How does your professional service life compare to your writing life? Hours worked, location etc.
Writing life couldn’t be different from my professional life. For many years I worked shift work, was always sleep-deprived, and always on alert. When I was in the Staff Development division, I had regular hours, but the pace was hectic, so those regular hours often stretched several hours past “quitting” time. I attended lots of meetings and was around people all the time.

Now I am at home, write in my writing cave, and need to be forced out into the public. And I love it!

Is this the genre you are most comfortable writing in?
Crime/police procedural is undoubtedly the genre I am most comfortable with. Within it, though, are a few sub-genres. I can write a fast-paced thriller, a mystery, or a character-driven plot with police or paramedic partners. I have so many ideas for stories I will never get to them all. They are all within the crime genre, but with a different focus.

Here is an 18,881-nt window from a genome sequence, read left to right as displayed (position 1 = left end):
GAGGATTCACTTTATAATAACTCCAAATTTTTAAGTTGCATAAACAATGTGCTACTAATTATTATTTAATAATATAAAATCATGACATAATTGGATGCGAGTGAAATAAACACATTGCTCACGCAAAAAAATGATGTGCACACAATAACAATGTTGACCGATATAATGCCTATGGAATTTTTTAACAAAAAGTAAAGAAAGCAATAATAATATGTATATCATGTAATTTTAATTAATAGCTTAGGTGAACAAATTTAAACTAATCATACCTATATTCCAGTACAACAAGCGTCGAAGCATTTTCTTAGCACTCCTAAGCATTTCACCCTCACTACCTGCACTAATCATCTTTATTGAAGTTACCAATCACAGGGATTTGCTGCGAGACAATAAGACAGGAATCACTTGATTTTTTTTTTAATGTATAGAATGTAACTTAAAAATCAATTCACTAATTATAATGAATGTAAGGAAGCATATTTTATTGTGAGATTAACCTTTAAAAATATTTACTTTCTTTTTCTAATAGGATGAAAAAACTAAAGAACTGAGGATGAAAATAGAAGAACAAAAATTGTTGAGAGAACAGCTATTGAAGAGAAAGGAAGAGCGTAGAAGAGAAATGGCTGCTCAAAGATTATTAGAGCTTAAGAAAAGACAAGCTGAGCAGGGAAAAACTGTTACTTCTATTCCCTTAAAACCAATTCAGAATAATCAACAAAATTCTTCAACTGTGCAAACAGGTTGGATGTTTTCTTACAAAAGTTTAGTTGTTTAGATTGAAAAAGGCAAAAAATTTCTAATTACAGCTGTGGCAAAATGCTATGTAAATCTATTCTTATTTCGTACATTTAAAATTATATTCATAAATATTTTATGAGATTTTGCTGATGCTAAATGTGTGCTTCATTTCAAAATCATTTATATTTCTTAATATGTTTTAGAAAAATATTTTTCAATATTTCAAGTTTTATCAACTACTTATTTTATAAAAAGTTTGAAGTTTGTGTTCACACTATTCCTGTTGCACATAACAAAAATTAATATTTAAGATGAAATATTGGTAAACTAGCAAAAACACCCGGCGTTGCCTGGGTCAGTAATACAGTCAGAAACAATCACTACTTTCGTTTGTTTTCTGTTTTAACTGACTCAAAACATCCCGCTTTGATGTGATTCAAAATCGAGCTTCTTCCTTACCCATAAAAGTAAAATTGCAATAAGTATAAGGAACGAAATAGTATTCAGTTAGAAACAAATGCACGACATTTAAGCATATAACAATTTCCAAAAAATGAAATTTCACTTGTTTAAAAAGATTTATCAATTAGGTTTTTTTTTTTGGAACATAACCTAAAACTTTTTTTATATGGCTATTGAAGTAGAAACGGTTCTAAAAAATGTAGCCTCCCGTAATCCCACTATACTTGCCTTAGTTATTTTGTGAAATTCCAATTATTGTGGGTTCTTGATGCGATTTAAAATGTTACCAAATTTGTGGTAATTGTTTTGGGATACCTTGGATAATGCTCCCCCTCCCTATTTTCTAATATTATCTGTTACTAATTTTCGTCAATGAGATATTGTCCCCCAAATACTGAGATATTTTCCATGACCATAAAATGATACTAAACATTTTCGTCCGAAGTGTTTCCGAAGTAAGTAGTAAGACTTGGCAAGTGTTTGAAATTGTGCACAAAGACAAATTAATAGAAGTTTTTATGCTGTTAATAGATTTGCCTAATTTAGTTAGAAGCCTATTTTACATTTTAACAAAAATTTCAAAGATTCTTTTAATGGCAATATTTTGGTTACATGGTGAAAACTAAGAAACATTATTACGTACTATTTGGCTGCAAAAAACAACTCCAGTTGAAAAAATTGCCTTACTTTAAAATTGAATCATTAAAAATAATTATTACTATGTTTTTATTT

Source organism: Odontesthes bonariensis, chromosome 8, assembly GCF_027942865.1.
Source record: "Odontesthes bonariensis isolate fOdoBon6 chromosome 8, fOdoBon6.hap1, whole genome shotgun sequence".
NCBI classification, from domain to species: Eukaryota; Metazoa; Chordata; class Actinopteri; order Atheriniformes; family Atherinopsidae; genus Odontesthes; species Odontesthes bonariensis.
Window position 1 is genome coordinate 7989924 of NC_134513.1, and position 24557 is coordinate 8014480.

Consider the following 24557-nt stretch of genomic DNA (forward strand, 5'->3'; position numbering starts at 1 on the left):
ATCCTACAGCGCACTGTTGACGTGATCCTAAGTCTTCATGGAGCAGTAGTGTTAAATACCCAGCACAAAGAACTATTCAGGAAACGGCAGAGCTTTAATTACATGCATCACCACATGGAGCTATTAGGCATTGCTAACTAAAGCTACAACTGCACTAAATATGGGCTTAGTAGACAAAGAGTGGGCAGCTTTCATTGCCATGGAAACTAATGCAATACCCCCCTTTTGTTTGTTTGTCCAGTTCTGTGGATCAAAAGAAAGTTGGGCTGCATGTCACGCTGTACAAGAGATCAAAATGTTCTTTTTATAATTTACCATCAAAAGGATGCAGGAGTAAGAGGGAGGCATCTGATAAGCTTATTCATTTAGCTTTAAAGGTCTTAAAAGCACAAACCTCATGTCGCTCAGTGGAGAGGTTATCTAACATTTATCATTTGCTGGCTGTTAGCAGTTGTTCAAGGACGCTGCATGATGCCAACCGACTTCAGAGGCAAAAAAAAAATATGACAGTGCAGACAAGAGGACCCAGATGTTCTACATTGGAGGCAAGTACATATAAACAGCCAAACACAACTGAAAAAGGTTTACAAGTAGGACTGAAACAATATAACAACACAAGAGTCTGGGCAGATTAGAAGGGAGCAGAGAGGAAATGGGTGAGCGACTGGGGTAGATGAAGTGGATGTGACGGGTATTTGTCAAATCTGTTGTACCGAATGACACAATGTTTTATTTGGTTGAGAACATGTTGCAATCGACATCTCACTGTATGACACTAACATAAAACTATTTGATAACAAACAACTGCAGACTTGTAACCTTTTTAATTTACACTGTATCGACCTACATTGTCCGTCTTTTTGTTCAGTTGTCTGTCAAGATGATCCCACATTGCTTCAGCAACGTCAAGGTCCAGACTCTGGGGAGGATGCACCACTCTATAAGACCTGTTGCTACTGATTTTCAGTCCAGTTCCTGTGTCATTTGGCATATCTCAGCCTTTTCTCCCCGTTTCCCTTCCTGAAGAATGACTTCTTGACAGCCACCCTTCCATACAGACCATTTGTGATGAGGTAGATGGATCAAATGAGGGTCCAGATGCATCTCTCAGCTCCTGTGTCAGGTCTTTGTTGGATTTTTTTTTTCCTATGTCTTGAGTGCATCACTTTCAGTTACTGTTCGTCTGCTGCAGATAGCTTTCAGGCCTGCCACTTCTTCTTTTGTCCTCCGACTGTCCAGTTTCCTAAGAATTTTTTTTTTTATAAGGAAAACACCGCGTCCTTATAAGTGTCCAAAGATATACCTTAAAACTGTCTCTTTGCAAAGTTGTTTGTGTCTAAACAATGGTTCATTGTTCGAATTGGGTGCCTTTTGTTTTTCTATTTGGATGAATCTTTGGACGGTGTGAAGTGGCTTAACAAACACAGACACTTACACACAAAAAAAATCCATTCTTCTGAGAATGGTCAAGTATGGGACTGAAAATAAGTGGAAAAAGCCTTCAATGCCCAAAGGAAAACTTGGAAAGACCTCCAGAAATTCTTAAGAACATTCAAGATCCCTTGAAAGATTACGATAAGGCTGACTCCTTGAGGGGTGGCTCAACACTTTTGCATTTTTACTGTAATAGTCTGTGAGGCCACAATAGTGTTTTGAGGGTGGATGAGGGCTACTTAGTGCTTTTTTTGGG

Would you write in another genre?
I wrote a short story in 2015 that was published in an anthology, A Positive, An
Anthology of Alberta Crime. It was supposed to be a noir story, but I wrote more of a soft-boiled detective story. It was fun to write, and I have ideas for more short stories for the character. I have also been working on a time-travel story, but it is still crime-related. I guess I’m stuck on crime!

Where do you feel most comfortable and creative when writing?